‘Government must apprise employees of their annual performance rating’

May 13th, 2008 - 12:53 am ICT by admin  


New Delhi, May 12 (IANS) In a significant verdict having bearing on the careers of millions of government employees, the Supreme Court Monday ruled that the government must apprise its employees of the annual assessment of their performance, irrespective of it being good or bad. A bench of Justice H.K. Sema and Justice Markandey Katju said it is mandatory for the government to let its employees know about their annual appraisal to enable them represent to the government if they did not find the evaluation satisfactory.

The bench gave the ruling on a lawsuit by retired Executive Engineer Dev Dutt of the Boarder Road Organisation (BRO), who was denied promotion to the next rank of superintending engineer in 1993 simply because his performance was not rated as “very good” during one of the five years preceding the year in which he became eligible for promotion.

His performance was rated as merely “good” in 1993, while the BRO service rules stipulate that employees with only “Very Good” five entries in their Annual Confidential Records during all the five years before the year of their promotion can be promoted.

Posted in one of the north eastern states, Dutt challenged denial of his promotion before the Gauhati High Court, contending that had he been apprised that his performance was rated as merely good in 1993, he would have made a representation against it and could have succeeded in getting his performance re-evaluated to his satisfaction.

But BRO contended before the high court that a “good” entry in the A.C.R. is not an adverse entry and as per a September 1987 order of the Ministry of Personnel and Public Grievances, BRO was liable to convey only adverse A.C.R. entries to its employees to give them a chance to make representation against it and possibly get it upgraded.

Agreeing with BRO’s contention, Gauhati High Court dismissed Dutt’s appeal in 2001. It was against this high court ruling that Dutt came to the apex court.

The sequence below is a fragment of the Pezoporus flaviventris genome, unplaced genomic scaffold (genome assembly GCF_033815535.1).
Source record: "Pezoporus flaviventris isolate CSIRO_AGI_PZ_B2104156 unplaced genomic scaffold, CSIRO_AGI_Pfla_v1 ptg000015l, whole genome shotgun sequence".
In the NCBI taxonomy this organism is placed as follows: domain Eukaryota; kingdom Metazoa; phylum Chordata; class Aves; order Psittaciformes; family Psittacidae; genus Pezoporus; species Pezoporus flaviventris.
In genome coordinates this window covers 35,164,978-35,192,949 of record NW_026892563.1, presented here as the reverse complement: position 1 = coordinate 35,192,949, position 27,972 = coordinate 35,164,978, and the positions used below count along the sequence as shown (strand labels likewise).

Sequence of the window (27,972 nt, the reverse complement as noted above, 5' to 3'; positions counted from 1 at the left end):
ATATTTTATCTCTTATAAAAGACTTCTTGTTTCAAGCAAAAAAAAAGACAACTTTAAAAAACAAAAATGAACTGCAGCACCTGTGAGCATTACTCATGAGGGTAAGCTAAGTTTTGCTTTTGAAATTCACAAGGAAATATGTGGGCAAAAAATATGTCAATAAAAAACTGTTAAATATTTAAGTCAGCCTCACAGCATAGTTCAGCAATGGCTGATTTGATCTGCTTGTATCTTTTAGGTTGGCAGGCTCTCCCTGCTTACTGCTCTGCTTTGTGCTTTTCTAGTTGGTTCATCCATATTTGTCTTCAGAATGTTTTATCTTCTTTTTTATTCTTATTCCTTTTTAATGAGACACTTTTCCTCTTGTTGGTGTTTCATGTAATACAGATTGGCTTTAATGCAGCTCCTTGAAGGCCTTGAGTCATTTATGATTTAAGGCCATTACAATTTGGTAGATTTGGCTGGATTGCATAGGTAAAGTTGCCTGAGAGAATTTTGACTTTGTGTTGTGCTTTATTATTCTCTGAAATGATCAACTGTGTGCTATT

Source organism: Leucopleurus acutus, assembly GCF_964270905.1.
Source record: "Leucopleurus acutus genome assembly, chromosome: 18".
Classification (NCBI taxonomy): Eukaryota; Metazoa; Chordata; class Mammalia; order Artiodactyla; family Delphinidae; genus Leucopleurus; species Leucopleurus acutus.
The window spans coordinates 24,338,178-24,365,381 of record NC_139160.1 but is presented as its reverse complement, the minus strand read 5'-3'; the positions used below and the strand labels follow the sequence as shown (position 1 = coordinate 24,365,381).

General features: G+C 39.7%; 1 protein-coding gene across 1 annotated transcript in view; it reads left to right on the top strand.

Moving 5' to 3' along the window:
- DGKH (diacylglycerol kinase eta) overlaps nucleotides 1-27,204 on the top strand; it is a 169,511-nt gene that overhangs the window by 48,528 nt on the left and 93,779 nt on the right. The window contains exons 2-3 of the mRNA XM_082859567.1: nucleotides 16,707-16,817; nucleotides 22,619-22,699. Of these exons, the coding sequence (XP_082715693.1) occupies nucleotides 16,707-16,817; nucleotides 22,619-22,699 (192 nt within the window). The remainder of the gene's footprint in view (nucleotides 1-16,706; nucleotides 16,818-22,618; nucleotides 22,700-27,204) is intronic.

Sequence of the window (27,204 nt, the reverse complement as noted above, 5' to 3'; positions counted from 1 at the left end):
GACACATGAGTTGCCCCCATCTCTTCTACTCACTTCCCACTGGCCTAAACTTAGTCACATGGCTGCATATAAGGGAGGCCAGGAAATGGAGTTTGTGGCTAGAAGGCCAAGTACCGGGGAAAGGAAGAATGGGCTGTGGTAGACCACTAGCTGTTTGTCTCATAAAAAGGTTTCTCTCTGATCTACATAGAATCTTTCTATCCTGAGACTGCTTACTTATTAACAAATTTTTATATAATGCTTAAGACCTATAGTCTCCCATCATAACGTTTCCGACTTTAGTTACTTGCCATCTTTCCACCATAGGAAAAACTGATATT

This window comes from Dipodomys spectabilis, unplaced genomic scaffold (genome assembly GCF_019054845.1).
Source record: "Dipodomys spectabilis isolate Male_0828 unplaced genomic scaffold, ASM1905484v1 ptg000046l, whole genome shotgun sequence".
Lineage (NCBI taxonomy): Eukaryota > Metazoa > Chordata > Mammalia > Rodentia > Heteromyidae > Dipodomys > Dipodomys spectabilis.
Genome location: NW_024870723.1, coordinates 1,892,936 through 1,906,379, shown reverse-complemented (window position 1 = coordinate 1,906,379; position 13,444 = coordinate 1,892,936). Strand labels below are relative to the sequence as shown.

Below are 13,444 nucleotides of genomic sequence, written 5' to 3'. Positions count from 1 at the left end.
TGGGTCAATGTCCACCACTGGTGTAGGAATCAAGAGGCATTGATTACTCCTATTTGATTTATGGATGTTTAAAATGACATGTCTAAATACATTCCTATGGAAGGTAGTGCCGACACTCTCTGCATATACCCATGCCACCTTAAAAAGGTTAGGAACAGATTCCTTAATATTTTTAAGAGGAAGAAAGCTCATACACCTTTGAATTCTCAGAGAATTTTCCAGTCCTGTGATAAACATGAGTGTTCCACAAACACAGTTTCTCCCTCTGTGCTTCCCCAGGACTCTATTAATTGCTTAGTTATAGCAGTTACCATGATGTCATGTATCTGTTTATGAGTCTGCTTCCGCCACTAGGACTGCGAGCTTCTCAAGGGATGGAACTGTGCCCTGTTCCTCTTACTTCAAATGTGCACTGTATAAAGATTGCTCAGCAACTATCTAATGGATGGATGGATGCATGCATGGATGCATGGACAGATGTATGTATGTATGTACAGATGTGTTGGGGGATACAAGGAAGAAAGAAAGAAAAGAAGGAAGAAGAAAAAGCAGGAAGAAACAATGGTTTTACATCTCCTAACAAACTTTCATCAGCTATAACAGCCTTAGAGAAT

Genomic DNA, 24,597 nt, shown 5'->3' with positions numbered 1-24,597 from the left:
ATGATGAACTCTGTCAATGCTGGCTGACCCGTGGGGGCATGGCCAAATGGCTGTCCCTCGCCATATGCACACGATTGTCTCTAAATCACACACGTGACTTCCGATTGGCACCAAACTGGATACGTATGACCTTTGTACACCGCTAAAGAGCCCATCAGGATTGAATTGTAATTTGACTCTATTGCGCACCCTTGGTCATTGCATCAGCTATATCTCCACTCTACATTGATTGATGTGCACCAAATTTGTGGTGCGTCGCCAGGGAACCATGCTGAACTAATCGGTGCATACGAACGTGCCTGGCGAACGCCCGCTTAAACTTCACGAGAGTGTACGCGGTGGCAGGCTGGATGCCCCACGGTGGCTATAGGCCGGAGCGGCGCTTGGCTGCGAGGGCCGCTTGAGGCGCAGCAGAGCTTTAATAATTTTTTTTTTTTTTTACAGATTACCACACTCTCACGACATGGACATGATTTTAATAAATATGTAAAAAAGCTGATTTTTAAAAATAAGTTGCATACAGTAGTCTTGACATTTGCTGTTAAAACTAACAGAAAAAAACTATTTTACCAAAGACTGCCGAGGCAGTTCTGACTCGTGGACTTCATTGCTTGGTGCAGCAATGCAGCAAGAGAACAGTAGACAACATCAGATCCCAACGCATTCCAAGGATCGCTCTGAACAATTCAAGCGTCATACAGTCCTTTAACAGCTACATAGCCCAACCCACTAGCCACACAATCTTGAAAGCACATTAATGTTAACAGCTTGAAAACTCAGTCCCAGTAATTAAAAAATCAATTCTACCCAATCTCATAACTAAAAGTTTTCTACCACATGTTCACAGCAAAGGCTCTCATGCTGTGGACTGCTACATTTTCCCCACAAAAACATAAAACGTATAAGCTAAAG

The apex court allowed his appeal saying that denial of information on rating of performance, good or bad, by the government violated both the principles of natural justice and the right to equality, guaranteed by Article 14 of the Constitution.

The court even struck down the September 1987 order of the Ministry of Personnel and all other similar rules of various government departments saying: “It is well settled in law that no rule or government instruction can violate article 14 or any other provision of the constitution, as the constitution is the highest law of the land.”

“All similar Rules/Government Orders/Office Memoranda, in respect of all services under the State, whether civil, judicial, police, or other service (except the military), will hence also be illegal and are, therefore, liable to be ignored,” the bench held.

“In our opinion, the non-communication of an entry in the A.C.R. of a public servant is arbitrary because it deprives the concerned employee from making a representation against it and praying for its up-gradation,” the bench said.

“In our opinion, every entry in the Annual Confidential Report of every employee under the State, whether he is in civil, judicial, police or other service (except the military) must be communicated to him, so as to enable him to make a representation against it,” the bench ruled.

While allowing Dutt’s appeal, the bench also ordered the government to pay him enhanced salary and pension that he could have received following his promotion in 1993.

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